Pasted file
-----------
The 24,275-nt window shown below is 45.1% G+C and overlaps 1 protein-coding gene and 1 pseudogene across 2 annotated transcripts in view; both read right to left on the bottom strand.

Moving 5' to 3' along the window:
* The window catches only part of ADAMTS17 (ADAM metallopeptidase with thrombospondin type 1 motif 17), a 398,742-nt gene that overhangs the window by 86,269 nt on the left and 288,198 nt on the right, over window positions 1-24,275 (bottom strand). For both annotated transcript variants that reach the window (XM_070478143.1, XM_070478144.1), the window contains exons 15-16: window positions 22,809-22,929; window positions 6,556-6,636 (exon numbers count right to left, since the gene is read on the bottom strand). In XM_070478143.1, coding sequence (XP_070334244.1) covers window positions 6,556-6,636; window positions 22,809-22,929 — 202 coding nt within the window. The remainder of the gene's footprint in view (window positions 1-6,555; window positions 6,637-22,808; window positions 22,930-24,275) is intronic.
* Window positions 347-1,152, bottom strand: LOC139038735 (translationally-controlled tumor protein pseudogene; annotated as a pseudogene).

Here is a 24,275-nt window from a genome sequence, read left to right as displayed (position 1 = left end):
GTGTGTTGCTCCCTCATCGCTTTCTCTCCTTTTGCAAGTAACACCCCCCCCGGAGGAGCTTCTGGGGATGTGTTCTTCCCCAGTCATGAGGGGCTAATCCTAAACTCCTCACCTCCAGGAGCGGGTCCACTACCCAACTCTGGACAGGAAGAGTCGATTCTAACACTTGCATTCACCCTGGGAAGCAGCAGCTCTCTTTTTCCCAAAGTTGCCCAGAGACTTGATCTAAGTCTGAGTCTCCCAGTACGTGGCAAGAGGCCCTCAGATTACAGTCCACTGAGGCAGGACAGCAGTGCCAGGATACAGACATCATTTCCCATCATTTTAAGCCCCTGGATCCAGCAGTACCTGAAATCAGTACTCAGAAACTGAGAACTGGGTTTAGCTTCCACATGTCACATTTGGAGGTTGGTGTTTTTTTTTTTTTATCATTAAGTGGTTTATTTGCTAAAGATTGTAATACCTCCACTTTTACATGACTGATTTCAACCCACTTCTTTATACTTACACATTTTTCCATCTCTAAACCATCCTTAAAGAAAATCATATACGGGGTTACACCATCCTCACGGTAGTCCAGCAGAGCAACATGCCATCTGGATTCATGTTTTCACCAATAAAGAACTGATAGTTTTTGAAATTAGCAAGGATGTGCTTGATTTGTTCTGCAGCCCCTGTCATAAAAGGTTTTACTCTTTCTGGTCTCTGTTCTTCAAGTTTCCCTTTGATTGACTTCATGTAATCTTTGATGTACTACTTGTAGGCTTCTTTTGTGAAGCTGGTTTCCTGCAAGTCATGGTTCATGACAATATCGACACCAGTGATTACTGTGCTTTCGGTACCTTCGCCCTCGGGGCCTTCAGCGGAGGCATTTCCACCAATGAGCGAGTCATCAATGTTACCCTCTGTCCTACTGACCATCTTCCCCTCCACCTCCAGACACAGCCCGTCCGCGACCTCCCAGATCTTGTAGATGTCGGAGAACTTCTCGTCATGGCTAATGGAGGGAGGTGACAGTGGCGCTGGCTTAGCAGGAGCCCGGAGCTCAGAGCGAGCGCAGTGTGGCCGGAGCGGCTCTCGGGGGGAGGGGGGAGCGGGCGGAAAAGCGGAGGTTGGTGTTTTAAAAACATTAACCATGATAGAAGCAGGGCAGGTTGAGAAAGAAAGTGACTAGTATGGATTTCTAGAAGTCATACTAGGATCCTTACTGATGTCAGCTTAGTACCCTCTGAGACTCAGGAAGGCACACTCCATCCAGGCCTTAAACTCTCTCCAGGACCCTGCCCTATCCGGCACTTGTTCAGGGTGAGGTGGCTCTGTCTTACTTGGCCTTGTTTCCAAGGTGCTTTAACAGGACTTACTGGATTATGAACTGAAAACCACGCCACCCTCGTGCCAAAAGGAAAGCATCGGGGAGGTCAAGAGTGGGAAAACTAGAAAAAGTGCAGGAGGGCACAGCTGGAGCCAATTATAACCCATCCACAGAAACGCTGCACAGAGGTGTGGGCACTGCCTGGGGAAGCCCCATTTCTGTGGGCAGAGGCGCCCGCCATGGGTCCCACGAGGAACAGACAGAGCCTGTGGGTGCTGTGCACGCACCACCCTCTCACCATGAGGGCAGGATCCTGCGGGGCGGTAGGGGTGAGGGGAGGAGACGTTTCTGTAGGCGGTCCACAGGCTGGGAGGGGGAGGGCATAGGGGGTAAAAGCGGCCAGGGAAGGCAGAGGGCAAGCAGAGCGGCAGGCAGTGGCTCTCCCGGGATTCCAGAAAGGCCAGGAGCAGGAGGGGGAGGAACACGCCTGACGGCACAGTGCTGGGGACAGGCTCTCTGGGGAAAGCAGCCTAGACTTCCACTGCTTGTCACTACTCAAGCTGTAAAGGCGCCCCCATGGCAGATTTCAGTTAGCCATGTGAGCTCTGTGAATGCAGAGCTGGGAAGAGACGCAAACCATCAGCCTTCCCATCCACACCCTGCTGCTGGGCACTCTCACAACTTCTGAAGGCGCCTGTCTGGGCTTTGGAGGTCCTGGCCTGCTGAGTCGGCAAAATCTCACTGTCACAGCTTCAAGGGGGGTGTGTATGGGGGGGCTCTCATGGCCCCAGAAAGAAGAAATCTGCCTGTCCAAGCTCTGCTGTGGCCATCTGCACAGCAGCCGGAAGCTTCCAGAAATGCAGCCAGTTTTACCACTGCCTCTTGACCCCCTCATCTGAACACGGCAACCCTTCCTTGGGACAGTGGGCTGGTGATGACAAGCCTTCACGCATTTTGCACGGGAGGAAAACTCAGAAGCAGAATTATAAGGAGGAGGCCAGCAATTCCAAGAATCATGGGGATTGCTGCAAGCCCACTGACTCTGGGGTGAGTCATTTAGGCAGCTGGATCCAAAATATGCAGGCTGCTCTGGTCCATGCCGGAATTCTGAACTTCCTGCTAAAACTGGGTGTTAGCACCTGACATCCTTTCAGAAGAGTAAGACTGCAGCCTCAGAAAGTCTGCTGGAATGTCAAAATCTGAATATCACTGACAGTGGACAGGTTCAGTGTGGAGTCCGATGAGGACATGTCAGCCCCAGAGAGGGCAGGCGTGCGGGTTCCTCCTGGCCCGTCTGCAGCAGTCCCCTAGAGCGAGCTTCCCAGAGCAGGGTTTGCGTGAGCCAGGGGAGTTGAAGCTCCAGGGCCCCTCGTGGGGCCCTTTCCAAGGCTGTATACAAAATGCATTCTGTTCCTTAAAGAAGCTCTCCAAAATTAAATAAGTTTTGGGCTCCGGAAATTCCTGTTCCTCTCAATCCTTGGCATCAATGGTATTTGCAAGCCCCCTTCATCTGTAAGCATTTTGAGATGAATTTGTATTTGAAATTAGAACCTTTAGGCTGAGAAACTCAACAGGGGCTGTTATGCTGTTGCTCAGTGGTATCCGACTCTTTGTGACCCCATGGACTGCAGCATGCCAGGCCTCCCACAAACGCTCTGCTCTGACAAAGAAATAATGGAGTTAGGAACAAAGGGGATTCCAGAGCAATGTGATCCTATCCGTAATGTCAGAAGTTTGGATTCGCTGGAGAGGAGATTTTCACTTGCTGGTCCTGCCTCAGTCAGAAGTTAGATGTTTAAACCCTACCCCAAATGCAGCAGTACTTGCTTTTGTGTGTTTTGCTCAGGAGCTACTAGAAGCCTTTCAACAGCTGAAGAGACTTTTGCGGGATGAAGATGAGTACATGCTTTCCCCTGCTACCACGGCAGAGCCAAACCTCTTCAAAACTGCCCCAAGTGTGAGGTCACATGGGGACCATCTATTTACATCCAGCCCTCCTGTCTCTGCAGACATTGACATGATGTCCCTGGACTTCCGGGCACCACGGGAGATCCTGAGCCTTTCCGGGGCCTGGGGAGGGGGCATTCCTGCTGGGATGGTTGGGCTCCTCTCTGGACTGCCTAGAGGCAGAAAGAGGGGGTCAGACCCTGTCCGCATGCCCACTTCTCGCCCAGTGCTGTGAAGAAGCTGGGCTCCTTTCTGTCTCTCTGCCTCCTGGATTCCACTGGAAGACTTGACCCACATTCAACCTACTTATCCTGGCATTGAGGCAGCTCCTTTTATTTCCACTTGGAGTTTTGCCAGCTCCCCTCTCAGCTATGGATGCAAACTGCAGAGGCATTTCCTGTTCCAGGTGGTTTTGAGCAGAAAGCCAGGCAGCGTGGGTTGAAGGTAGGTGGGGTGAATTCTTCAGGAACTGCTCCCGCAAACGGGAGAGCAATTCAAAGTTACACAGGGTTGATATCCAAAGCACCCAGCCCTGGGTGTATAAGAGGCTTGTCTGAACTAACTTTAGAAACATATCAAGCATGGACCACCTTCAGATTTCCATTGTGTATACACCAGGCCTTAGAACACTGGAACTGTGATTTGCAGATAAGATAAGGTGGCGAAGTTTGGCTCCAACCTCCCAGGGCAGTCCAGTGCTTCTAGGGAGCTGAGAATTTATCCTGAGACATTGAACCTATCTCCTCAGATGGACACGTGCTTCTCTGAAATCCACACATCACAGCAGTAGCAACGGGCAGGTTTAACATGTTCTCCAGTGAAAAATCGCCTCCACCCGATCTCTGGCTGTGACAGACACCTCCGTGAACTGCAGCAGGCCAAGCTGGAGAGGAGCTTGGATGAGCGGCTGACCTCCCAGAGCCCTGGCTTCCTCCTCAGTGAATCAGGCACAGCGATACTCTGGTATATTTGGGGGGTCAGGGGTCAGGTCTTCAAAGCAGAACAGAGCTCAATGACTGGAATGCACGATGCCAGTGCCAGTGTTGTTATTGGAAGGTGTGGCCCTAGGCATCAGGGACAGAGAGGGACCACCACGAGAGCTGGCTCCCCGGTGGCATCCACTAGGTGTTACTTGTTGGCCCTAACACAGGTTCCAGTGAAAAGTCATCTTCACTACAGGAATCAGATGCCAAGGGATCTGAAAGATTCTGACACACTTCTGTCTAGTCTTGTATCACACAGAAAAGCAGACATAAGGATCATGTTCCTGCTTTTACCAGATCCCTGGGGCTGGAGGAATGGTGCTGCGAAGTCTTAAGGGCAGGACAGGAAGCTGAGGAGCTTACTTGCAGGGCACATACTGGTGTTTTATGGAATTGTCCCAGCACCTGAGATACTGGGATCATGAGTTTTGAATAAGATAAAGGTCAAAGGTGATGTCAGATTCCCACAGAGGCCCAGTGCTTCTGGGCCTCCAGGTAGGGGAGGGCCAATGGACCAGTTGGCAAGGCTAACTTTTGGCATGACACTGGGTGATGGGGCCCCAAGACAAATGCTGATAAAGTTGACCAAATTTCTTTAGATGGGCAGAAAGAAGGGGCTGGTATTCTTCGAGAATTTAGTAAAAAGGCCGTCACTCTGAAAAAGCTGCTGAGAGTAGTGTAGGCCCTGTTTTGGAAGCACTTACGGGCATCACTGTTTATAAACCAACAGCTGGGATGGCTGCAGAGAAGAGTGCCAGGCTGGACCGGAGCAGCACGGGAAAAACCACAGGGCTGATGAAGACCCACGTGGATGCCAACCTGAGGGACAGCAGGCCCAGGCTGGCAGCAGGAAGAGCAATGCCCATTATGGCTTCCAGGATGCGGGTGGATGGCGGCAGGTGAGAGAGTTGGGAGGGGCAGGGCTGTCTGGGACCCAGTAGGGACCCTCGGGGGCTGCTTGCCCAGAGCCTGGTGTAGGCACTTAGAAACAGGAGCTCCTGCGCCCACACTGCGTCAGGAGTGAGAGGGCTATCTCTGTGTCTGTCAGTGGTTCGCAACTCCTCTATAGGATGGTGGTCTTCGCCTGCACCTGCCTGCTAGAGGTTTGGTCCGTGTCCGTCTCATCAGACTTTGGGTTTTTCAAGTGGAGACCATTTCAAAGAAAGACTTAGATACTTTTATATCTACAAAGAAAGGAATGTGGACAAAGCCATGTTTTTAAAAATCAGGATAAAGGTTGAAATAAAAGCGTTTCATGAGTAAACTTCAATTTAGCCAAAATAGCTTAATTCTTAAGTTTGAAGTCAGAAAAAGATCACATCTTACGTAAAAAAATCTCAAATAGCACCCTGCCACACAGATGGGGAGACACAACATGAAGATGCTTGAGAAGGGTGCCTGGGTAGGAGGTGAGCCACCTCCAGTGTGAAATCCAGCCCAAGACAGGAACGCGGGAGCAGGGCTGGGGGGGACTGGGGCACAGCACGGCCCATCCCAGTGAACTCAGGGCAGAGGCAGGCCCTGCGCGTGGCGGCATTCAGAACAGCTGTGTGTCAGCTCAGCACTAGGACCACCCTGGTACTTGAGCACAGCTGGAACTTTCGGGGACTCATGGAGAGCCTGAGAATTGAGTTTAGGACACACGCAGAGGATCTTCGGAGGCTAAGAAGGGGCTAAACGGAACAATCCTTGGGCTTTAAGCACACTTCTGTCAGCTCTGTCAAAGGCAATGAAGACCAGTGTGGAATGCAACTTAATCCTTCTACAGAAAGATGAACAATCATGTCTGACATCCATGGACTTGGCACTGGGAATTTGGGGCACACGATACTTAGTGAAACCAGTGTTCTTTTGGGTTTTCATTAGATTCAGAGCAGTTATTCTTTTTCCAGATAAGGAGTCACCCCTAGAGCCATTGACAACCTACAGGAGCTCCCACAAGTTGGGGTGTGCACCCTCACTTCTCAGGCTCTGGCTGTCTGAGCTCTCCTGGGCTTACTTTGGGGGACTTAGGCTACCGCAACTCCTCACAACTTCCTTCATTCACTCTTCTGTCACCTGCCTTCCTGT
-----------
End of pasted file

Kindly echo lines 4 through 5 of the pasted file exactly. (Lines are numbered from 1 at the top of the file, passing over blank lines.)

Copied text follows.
* Window positions 347-1,152, bottom strand: LOC139038735 (translationally-controlled tumor protein pseudogene; annotated as a pseudogene).

Here is a 24,275-nt window from a genome sequence, read left to right as displayed (position 1 = left end):